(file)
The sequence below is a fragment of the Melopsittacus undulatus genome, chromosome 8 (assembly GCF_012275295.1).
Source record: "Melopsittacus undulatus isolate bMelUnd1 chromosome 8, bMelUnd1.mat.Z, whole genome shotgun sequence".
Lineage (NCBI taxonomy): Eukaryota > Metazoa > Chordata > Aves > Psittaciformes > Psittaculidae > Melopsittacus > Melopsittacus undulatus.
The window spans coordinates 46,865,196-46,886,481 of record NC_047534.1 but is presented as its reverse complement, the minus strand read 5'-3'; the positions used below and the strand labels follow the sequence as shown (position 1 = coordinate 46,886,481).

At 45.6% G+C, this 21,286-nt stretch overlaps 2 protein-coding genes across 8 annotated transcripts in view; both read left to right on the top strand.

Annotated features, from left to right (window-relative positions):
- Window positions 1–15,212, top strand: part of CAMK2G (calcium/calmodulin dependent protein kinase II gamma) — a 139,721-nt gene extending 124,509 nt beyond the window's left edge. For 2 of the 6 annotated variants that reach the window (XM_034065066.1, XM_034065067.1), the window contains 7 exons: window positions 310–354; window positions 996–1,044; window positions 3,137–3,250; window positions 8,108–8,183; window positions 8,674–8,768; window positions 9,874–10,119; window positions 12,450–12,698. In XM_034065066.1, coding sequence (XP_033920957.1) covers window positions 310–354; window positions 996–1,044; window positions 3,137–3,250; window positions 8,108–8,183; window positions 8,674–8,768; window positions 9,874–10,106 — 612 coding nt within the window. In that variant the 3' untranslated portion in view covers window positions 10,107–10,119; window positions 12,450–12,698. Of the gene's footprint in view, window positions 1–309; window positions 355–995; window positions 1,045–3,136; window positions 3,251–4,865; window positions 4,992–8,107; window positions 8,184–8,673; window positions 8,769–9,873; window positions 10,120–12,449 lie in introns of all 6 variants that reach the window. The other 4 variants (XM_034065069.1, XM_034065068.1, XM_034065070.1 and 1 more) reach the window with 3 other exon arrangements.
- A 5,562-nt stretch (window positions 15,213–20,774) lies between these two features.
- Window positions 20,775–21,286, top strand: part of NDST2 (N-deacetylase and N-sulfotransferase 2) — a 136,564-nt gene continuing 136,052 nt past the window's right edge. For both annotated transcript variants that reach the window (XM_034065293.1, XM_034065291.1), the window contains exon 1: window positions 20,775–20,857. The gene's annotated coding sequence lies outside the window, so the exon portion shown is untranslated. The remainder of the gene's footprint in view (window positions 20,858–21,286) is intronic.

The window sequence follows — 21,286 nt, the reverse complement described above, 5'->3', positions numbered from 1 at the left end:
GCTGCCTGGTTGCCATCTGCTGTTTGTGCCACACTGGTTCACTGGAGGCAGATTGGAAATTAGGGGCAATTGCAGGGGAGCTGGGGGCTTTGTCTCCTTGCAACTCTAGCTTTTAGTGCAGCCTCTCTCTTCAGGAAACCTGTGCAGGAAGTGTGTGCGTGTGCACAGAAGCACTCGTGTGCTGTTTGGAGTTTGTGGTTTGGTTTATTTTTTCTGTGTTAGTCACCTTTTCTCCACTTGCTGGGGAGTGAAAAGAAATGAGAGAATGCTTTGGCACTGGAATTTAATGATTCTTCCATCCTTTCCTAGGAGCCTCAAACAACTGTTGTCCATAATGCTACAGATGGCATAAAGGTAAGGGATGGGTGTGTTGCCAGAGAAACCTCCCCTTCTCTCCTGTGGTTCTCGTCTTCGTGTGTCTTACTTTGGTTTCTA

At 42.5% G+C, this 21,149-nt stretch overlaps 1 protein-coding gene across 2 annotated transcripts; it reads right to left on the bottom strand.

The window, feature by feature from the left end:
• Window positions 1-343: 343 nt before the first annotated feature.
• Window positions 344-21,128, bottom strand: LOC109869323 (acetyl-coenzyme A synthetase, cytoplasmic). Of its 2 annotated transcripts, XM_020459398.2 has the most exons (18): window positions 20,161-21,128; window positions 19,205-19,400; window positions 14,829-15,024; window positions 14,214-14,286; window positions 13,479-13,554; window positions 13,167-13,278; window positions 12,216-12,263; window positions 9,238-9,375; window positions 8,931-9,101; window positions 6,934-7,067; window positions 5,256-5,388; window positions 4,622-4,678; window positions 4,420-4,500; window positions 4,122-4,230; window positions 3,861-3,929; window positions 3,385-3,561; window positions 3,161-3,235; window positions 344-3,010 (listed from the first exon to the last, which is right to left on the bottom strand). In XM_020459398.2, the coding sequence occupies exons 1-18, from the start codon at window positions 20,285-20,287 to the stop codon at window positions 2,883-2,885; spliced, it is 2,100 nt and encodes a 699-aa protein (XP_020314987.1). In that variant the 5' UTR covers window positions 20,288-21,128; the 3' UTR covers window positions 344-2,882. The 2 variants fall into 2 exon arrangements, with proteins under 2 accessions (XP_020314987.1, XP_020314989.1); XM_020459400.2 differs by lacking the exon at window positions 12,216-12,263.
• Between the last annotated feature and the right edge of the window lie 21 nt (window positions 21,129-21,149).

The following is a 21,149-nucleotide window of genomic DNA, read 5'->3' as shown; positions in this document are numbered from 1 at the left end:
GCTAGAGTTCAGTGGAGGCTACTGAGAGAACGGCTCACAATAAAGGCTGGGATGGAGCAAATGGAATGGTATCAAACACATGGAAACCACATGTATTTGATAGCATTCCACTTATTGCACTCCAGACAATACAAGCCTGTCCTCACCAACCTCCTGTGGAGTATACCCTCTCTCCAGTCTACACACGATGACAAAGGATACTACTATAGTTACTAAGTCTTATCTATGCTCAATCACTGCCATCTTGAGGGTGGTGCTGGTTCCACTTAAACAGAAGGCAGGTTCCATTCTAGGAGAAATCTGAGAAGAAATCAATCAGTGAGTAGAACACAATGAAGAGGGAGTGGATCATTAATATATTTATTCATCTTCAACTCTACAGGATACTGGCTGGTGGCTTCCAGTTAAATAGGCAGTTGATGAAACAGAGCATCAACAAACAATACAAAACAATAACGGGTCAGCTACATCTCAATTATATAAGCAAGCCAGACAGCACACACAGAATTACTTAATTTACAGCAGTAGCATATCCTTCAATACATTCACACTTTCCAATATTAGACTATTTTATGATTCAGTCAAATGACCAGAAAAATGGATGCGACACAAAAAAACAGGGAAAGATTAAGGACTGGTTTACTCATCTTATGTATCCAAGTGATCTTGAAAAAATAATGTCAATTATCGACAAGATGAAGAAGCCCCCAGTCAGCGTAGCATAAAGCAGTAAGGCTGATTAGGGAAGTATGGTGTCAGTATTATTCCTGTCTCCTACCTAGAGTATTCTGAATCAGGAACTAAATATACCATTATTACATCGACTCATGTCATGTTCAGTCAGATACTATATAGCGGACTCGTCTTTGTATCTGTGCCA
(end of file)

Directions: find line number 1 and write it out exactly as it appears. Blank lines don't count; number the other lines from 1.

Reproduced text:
The sequence below is a fragment of the Melopsittacus undulatus genome, chromosome 8 (assembly GCF_012275295.1).